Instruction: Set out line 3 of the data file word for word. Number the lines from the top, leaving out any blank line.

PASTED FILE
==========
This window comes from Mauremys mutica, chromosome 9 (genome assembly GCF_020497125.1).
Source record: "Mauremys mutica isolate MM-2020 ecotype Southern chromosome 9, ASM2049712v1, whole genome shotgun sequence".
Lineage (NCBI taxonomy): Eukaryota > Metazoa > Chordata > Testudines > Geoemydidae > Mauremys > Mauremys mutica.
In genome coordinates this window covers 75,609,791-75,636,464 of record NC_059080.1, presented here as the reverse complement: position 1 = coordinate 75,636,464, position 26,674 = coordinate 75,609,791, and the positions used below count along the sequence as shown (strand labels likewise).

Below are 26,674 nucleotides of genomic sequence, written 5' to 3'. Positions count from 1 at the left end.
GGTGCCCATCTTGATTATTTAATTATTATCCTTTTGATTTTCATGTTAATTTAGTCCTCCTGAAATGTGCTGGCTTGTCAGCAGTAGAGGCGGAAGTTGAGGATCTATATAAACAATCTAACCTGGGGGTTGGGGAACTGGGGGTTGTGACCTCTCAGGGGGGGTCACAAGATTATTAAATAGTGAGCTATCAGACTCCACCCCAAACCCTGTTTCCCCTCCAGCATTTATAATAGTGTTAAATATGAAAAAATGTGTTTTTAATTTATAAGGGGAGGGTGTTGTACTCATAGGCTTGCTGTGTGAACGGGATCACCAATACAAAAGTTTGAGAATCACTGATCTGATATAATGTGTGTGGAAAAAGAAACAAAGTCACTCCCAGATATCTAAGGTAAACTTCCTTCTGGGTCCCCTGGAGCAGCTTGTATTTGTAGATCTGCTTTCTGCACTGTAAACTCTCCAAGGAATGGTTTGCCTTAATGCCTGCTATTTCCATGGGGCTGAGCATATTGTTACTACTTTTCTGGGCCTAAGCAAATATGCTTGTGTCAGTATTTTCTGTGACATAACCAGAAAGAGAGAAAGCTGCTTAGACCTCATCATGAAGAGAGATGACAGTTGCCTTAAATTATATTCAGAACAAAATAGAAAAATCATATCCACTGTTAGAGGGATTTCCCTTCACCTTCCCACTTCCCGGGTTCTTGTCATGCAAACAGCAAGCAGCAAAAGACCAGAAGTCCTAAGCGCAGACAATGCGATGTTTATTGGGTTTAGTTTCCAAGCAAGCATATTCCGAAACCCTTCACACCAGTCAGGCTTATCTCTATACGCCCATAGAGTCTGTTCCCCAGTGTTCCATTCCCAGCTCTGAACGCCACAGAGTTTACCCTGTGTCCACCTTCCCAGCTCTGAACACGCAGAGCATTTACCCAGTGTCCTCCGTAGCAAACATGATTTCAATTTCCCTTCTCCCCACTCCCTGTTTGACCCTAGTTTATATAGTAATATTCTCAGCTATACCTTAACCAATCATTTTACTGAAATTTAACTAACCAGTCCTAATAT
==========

Lineage (NCBI taxonomy): Eukaryota > Metazoa > Chordata > Testudines > Geoemydidae > Mauremys > Mauremys mutica.